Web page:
Sunday, September 5, 2010

The Misquoted quotes of American History Part. II

“You can fool all the people…”
“You can fool all the people some of the time and some of the people all the time, but you cannot fool all the people all of the time may ring true, but it’s doubtful that Lincoln said it. He is supposed to have made the remark in September, 1858, in Clinton, Illinois. Lincoln was running for the Senate against Stephen Douglas, but no mention of the quote appeared in the local newspapers. A few individuals who alleged they heard the speech said they had heard him say something similar in response to a survey by the Chicago Tribune and the Brooklyn Eagle, but this was 50 years after the speech was given.
“…Of the people, by the people…”
“Government of the People, by the people, for the People shall not perish form the Earth,” said Lincoln in the Gettysburg Address. But this thought was expressed in at least two prior speeches. Unitarian minister and abolitionist Theodore Parker said: “[Government] becomes more and more of all, by of all and for all.” In Daniel Webster’s words, it went this way: “the people’s government made for the people, made by the people, and answerable to the people.”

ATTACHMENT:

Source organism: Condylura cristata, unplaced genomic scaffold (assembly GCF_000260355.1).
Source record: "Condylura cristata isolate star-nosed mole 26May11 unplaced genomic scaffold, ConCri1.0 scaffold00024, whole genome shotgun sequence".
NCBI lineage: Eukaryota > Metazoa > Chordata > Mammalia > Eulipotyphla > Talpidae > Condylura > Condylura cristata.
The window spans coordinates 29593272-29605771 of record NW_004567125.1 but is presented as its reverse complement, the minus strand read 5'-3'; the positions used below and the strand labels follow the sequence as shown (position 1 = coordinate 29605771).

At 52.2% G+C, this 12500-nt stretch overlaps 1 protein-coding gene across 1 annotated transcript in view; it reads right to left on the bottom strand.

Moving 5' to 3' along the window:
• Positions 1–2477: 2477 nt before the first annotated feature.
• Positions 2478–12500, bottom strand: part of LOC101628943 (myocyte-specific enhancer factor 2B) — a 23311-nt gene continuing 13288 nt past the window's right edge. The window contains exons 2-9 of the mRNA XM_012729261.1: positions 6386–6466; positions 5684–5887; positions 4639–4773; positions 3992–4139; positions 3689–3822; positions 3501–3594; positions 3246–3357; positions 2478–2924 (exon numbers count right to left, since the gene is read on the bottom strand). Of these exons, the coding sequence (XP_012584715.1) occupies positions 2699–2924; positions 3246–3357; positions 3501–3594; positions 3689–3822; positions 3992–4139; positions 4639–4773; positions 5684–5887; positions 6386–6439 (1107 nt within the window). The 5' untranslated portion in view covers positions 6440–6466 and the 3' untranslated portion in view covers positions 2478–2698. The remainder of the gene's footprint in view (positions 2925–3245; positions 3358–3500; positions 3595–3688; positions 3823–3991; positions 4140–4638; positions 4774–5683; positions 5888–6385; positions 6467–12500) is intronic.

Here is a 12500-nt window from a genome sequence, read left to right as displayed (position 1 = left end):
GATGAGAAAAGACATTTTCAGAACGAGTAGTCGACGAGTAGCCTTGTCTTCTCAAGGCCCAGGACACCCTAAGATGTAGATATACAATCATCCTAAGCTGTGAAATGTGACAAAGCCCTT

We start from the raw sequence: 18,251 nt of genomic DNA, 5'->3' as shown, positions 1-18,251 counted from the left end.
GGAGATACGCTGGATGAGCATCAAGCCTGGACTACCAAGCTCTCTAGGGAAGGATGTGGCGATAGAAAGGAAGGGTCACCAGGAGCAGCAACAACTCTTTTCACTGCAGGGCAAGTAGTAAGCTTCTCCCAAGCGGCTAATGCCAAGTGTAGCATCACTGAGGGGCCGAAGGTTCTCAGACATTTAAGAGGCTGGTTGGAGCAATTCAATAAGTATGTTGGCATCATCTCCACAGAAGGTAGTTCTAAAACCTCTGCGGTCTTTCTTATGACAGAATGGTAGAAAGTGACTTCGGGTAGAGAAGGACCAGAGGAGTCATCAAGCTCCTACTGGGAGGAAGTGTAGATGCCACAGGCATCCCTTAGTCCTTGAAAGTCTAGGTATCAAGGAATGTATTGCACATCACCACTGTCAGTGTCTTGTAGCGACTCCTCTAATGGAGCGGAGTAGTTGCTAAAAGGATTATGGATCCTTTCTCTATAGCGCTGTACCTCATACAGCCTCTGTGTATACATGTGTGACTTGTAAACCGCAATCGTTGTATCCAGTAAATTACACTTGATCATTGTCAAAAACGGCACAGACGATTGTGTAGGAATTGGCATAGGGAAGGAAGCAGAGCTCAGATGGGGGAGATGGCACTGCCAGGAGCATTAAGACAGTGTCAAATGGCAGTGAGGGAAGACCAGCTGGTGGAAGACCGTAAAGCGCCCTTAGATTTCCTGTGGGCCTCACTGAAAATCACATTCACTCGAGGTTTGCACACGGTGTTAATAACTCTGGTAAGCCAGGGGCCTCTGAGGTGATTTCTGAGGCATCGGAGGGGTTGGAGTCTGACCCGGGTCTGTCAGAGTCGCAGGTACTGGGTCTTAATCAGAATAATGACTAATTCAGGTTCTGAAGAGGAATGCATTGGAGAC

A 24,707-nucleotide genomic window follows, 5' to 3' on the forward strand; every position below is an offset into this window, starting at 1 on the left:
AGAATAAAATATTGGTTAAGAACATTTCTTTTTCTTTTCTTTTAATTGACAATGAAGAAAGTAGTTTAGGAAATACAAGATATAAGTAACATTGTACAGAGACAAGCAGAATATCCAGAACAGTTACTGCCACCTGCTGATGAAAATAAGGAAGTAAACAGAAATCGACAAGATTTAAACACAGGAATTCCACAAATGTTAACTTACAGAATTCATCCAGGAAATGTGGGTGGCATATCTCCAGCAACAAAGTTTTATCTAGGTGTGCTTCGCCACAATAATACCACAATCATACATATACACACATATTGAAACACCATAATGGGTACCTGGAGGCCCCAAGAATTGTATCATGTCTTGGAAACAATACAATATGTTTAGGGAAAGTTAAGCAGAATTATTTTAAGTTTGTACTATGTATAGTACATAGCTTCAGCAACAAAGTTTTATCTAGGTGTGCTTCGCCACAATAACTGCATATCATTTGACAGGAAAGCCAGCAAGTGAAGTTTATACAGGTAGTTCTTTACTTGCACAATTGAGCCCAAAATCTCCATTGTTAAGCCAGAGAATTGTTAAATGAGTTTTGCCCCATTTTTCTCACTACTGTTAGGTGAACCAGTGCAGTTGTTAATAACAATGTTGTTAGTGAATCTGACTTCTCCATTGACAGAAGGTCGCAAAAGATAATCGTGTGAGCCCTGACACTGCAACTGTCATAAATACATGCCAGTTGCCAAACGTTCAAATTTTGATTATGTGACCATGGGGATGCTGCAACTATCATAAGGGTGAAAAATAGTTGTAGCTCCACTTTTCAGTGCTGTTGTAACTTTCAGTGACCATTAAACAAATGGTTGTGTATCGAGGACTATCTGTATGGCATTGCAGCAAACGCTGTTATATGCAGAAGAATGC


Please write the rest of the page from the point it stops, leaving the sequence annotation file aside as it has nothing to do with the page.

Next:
“The only thing we have to fear…”

In the throes of the Great Depression, Franklin Delano Roosevelt told the American people, ‘The only thing we have to fear is fear itself.’ But similar statements have been attributed to other equally distinguished people and sources. A similar quote is found in the Bible, which says “Be not afraid of sudden fear.” “Closer to FDR’s idea is Montaigne’s “The thing I fear most is fear.” Francis Bacon’s “Nothing is terrible except fear itself” is also a note worth precedent, as it the Duke of Wellington’s “The only thing I am afraid of is fear” and Henry David Thoreau’s “nothing is so much to be feared as fear.”


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